Why do you think you need to add any? There are only two reasons the level will go down. One is when there's a leak. That means the problem must be fixed. Adding brake fluid is not a solution. The second reason for the level to go down is when the front disc brake pads are worn. As they wear, the pistons extend out of the brake calipers to take up the space. That is the self-adjusting feature of all disc brakes. Brake fluid fills in behind those pistons and the level drops in the reservoir. All mechanics know to never fill the master cylinder during other routine service such as oil changes because when the brake pads are replaced, the pistons have to be pushed back into the calipers and the fluid behind them will go back up to the reservoir and make the level go back up. If someone filled it previously, that fluid has no where to go except to run over onto painted surfaces and the floor. Brake fluid eats paint off the body.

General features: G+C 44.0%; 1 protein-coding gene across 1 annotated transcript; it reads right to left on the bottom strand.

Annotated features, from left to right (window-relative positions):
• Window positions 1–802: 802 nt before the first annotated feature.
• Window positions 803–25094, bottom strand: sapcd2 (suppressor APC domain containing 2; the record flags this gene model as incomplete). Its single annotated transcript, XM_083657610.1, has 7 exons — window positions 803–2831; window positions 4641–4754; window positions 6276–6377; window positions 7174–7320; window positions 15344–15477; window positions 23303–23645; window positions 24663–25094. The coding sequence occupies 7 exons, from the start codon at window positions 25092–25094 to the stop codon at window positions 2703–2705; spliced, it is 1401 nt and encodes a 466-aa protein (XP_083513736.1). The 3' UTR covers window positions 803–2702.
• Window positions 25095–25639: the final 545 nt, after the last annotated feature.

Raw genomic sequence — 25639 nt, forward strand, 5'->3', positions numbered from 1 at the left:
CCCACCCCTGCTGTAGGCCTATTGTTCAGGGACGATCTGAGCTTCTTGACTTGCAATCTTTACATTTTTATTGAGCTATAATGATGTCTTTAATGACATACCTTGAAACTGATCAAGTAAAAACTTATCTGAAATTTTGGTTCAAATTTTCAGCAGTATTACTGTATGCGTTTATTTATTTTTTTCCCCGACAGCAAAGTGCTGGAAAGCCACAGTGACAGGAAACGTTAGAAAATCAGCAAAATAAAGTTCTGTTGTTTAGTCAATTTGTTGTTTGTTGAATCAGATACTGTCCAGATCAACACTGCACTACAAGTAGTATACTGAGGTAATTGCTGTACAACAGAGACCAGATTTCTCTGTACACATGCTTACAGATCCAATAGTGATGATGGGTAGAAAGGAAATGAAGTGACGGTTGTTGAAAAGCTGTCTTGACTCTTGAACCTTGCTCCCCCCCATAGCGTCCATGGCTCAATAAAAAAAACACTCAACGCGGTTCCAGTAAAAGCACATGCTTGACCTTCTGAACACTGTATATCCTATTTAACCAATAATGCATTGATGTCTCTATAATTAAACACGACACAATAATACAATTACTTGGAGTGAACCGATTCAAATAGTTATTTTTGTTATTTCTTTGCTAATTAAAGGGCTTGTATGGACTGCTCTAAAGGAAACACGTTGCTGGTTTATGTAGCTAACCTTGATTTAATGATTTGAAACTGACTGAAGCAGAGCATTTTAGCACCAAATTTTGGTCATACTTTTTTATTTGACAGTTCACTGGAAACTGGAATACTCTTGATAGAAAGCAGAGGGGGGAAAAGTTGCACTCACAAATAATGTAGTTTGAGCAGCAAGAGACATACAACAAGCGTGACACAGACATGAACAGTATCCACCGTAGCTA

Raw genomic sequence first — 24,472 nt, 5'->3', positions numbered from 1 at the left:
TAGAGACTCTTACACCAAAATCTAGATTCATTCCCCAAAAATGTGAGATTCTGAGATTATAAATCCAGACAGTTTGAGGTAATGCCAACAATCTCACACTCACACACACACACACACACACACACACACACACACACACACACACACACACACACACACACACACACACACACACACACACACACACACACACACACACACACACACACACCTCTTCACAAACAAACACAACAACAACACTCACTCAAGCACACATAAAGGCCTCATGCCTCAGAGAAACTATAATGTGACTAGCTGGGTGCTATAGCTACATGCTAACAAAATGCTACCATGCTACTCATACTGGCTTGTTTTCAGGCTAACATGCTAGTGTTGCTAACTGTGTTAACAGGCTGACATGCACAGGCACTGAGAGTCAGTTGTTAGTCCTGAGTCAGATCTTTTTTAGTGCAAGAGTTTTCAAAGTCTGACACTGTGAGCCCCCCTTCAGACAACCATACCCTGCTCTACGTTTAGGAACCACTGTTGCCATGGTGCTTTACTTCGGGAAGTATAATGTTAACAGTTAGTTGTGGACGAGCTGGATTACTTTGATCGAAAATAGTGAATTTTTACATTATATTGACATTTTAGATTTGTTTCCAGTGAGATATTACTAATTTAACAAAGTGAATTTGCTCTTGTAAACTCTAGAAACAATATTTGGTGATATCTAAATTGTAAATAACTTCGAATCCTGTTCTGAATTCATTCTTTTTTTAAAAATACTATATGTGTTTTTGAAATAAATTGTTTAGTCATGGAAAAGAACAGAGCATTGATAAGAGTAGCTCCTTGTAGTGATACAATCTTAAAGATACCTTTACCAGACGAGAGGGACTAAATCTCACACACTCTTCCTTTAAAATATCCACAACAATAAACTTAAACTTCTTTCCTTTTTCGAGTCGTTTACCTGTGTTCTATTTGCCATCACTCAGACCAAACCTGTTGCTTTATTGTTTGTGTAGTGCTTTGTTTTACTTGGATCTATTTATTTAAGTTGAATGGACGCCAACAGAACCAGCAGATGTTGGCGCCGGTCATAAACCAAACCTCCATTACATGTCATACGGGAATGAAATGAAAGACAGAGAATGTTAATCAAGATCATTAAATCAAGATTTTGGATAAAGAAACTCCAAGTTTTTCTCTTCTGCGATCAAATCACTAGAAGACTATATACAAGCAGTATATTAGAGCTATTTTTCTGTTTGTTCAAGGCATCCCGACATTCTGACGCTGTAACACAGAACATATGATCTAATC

Also be aware that we read way too often about people contaminating the brake fluid with a petroleum product such as engine oil or power steering fluid. That is a REAL serious situation and an expensive repair that would likely exceed the value of a 17-year-old car. Experienced mechanics even wash their hands before working with brake hydraulic systems to avoid getting fingerprint grease mixed in with brake fluid.
Thursday, January 3rd, 2013 AT 7:51 AM